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1.  The Human papillomavirus type 16 E7 oncoprotein induces a transcriptional repressor complex on the Toll-like receptor 9 promoter 
The Journal of Experimental Medicine  2013;210(7):1369-1387.
HPV16-positive cervical cancer lesions contain NFκB–ERα nuclear complexes to repress the TLR9 promoter.
Human papillomavirus type 16 (HPV16) and other oncogenic viruses have been reported to deregulate immunity by suppressing the function of the double-stranded DNA innate sensor TLR9. However, the mechanisms leading to these events remain to be elucidated. We show that infection of human epithelial cells with HPV16 promotes the formation of an inhibitory transcriptional complex containing NF-κBp50–p65 and ERα induced by the E7 oncoprotein. The E7-mediated transcriptional complex also recruited the histone demethylase JARID1B and histone deacetylase HDAC1. The entire complex bound to a specific region on the TLR9 promoter, which resulted in decreased methylation and acetylation of histones upstream of the TLR9 transcriptional start site. The involvement of NF-κB and ERα in the TLR9 down-regulation by HPV16 E7 was fully confirmed in cervical tissues from human patients. Importantly, we present evidence that the HPV16-induced TLR9 down-regulation affects the interferon response which negatively regulates viral infection. Our studies highlight a novel HPV16-mediated mechanism that combines epigenetic and transcriptional events to suppress a key innate immune sensor.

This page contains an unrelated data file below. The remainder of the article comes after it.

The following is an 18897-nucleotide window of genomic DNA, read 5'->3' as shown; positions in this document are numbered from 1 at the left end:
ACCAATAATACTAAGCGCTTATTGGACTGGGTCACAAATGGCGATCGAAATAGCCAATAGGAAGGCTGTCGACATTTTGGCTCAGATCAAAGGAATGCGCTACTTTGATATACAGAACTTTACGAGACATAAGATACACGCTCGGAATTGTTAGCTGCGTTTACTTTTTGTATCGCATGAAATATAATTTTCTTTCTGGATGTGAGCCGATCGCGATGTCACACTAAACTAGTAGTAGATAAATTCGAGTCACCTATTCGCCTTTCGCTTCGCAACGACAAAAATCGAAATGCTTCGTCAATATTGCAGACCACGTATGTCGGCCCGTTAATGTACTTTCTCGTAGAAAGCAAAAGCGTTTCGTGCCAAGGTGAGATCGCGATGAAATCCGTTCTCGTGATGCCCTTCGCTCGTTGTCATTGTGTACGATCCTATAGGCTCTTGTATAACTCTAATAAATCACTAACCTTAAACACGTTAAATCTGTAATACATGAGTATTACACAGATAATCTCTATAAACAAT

doi:10.1084/jem.20122394
PMCID: PMC3698525  PMID: 23752229
2.  Innate immune recognition of an AT-rich stem-loop DNA motif in the Plasmodium falciparum genome 
Immunity  2011;35(2):194-207.
SUMMARY
Although Toll-like receptor 9 (TLR9) has been implicated in regulating cytokine and type I interferon (IFN) production during malaria in humans and mice, the high AT content of the Plasmodium falciparum genome prompted us to examine the possibility that malarial DNA triggered TLR9-independent DNA sensing pathways. Over 6000 ATTTTTAC (“AT-rich”) motifs are present in the genome of P. falciparum, which we show here potently induce type I IFNs. Parasite DNA, parasitized erythrocytes and oligonucleotides containing the AT-r motif induce type I IFNs via a pathway that did not involve previously described sensors including TLR9, DAI, RNA polymerase-III or IFI16/p204. Rather, AT-rich DNA sensing involved an unknown receptor that coupled to STING, TBK1 and IRF3-IRF7 signaling pathway. Mice lacking both IRF3 and IRF7, the kinase TBK1 or the type I IFN receptor were resistant to otherwise lethal cerebral malaria. Collectively, these observations implicate AT-rich DNA sensing via STING, TBK1 and IRF3-IRF7 in P. falciparum malaria.
doi:10.1016/j.immuni.2011.05.016
PMCID: PMC3162998  PMID: 21820332
3.  Cell-type specific recognition of human Metapneumoviruses by RIG-I and TLR7 and viral interference of RIG-I ligand recognition by HMPVB1 Phosphoprotein